Mental Dynamics; Or, Groundwork of a Professional Education: The Hunterian Oration Before the Royal College of Surgeons of England, 15th February, 1847
W. Pickering, 1847 - 65 páginas
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Mental Dynamics; Or, Groundwork of a Professional Education: The Hunterian ...
Joseph Henry Green
Não há visualização disponível - 2019
abstract according actual affirms Aids appear Appendix apply assert attention become causative changes character claim cognizance Coleridge common conscious consider Constitution contemplate continually cultivated determination difficulty discipline distinguish divine doctrine doubt edition especial essential EVIDENCE existence experience facts faculty fancy feelings finally Genius gives ground Hence human Idea imagination implying important individual influence instance intellectual intelligible interests knowledge language less liberal light living Logic mathematical matter means mental mind moral nature necessarily necessary never object once organic originative outward perfect philosophy possession present principle profession professional proper rational reality Reason refer reflection regard relation remain requisite resolve result scarcely scheme securing SELF-CONSCIOUSNESS sense spiritual substance success supply surgeon thing thinking thoughts tion true truth Understanding unity universal
Página 34 - Hence in a season of calm weather Though inland far we be, Our Souls have sight of that immortal sea Which brought us hither, Can in a moment travel thither, And see the Children sport upon the shore, And hear the mighty waters rolling evermore.
Página 65 - ... the sages and professors of the law and jurisprudence, of medicine and physiology, of music, of military and civil architecture, of the physical sciences, with the mathematical as the common organ of the preceding ; in short, all the so-called liberal arts and sciences, the possession and application of which constitute the civilization of a country, as well as the theological.
Página 31 - twixt south and south-west side; On either which he would dispute, Confute, change hands, and still confute. He'd undertake to prove, by force Of argument, a man's no horse; He'd prove a buzzard is no fowl, And that a lord may be an owl, A calf an alderman, a goose a justice, And rooks committee-men and trustees.
Página 31 - ... rules must be especially worthy the attention, not of the members of this or that profession merely, but of every one who is desirous of possessing a cultivated mind. To understand the theory of that which is the appropriate intellectual occupation of Man in general, and to learn to do that well, which every one will and must do, whether well or ill, may surely be considered as an essential part of a liberal education.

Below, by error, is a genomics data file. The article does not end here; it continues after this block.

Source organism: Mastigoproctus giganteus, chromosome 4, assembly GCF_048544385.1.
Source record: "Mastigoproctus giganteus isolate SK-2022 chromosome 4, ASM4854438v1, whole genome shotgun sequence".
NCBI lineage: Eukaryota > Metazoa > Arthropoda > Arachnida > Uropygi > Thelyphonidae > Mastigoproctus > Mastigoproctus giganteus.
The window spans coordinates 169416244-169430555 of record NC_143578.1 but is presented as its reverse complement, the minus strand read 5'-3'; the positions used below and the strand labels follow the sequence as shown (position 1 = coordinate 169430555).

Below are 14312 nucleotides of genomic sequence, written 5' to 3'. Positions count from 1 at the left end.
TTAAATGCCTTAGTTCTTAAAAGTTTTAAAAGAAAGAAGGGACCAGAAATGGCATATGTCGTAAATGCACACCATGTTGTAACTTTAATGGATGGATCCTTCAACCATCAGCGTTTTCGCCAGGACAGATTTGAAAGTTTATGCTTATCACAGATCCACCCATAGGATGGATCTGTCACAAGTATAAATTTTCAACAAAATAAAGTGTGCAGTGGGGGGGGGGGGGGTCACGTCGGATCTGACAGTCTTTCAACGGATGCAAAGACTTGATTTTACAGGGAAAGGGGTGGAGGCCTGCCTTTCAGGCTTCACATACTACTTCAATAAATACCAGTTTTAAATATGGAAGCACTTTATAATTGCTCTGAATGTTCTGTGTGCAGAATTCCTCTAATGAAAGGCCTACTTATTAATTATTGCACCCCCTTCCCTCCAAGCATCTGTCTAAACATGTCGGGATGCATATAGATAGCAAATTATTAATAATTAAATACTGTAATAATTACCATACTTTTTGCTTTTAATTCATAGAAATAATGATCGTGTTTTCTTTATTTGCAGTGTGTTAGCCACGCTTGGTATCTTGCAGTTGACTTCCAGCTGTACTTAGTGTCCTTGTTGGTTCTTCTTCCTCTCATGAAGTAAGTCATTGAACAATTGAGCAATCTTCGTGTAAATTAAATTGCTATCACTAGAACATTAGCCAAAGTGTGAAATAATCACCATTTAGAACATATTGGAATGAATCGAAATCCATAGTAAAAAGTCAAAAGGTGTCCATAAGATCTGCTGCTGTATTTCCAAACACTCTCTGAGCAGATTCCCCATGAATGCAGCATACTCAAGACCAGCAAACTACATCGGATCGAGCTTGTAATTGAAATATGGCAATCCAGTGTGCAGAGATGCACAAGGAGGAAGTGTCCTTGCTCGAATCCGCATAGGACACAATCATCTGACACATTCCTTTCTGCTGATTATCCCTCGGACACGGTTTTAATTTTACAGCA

Página 65 - The clerisy of the nation, or national church in its primary acceptation and original intention, comprehended the learned of all denominations, the sages and professors of the law and jurisprudence, of medicine and physiology, of music, of military and civil architecture, with the mathematical as the common organ of the preceding; in short, all the so-called liberal arts and sciences, the possession and application of which constitute the civilization of a country, as well as the theological.
Página 65 - ... liberal arts and sciences, the possession and application of which constitute the civilization of a country, as well as the theological. The last was, indeed, placed at the head of all; and of good right did it claim the precedence. But why? Because under the name of theology or divinity were contained the interpretation of languages, the conservation and tradition of past events, the momentous epochs and revolutions of the race and nation, the continuation of the records, logic, ethics, and...
Página 13 - Poetry has been to me its own exceeding great reward; it has soothed my afflictions ; it has multiplied and refined my enjoyments ; it has endeared solitude, and it has given me the habit of wishing to discover the good and the beautiful in all that meets and surrounds me.
Página 29 - Without condition. Such the rise of forms Sequester'd far from sense and every spot Peculiar in the realms of space or time; Such is the throne which man for Truth amid The paths of mutability hath built Secure, unshaken, still; and whence he views, In matter's mouldering structures, the pure forms Of triangle or circle, cube or cone, Impassive all; whose attributes nor force Nor fate can alter.